Monday, April 23, 2012

The air you breath in a Plane - Stale or Fresh?

Do you travel a lot? If yes then you might be interested to know if the oxygen level in the plane is sufficient for you, and for everyone in it.

Or most importantly, is the air that we breath in a plane 'clean'? Can you pick up a bug while in a plane cabin?

Opsss! That's not the runway.

First of all, the air in the cabin is not sealed in. Fresh air is continuously introduced during the flight. A plane’s jets are already sucking in and compressing huge volumes of air to burn with the aviation fuel. Some of this is diverted for the passengers to breathe. Because the compression heats up the air, it must first be ducted around the wings to be cooled down.

The air already in the cabin is passed through high-efficiency hospital-grade HEPA filters to remove bacteria and viruses and then mixed 50:50 with the fresh air from outside. The excess cabin air is vented through valves to the rear of the plane to keep the cabin pressure constant.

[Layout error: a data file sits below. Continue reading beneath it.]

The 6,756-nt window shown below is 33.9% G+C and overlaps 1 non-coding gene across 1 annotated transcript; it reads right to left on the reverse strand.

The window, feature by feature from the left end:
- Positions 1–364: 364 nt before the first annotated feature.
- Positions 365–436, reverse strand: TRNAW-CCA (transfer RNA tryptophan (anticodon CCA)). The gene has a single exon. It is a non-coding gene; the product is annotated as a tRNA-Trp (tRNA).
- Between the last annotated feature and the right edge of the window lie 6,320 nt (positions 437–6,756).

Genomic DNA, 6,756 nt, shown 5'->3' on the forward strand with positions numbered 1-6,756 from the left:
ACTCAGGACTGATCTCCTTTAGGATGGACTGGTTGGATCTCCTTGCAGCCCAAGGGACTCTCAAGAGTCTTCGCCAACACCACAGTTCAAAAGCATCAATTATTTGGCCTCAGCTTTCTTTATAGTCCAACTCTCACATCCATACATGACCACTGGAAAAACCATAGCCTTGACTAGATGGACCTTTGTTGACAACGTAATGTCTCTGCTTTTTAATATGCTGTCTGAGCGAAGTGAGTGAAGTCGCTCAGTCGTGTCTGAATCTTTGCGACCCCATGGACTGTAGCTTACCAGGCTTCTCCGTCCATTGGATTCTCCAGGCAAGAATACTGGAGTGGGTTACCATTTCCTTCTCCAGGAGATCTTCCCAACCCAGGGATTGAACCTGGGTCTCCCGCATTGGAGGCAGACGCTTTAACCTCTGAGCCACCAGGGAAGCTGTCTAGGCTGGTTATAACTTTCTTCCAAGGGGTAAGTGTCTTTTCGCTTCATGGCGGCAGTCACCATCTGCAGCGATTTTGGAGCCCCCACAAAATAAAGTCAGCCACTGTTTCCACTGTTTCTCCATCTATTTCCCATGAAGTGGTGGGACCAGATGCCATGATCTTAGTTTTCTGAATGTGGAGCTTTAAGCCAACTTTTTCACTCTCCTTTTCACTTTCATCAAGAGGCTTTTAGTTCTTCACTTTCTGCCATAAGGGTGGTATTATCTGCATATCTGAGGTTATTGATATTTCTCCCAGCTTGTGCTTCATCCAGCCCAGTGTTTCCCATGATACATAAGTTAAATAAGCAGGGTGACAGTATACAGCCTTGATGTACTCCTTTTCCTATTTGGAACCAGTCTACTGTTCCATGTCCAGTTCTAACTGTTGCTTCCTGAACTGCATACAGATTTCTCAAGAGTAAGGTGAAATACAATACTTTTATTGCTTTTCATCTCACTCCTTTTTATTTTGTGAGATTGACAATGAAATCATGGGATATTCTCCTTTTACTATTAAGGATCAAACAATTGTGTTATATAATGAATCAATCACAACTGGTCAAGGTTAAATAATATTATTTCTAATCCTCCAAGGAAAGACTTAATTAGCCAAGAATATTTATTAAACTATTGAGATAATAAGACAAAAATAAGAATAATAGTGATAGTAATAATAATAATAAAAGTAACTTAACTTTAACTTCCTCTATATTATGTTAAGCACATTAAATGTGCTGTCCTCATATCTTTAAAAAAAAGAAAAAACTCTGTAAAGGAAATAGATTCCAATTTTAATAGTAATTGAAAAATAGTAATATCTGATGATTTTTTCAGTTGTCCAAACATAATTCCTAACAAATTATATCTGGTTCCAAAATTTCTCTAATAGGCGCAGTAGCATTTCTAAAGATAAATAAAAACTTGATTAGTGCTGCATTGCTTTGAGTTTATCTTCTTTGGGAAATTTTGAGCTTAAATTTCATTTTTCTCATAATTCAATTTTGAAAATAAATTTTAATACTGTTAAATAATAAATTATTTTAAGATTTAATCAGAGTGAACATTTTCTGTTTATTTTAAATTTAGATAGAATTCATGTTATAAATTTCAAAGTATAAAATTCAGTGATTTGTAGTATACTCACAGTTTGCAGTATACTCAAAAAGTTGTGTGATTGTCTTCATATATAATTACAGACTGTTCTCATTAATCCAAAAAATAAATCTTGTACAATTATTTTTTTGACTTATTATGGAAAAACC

So, not as bad as I thought?

The air in the plane’s cabin is completely replaced around 15  to 20 times an hour, compared to about 12 times an hour in an office building. But the most important thing is controlling the temperature and removing contaminants.

The oxygen that all the passengers breathe is lesser by 1% compared with the fresh oxygen entering the cabin. So, yes, not as bad as you think.

Further readings:
1) How is aircraft cabin air recycled during flights?
2) Airplane air
3) Science focus.

Unique code: 4VF4BCX5XUBE


c'axoera ヅ said...

is this capture in Singapore US?

tehr said...

Dah banyak kali juga aku naik kapal terbang ni
Tak pernah pula terfikir mengenai udara kat dalam tu
Selalu lebih kepada takut je

rainfield61 said...

I'll open the window if I need more fresh.


de engineur said...

@c'acoera. Yes Spore universal studio.

@tehr. Takut apa pula tu, bro?

@rainfield61. Great idea. I think I'll try that one out on my next trip.. Haha

Alv0808 said...

I never think about that..seriously..

de engineur said...

@Alv0808. Apparently it's something passengers need not worry too much about. Surely this would be one area that aircraft manufacturers would consider critical.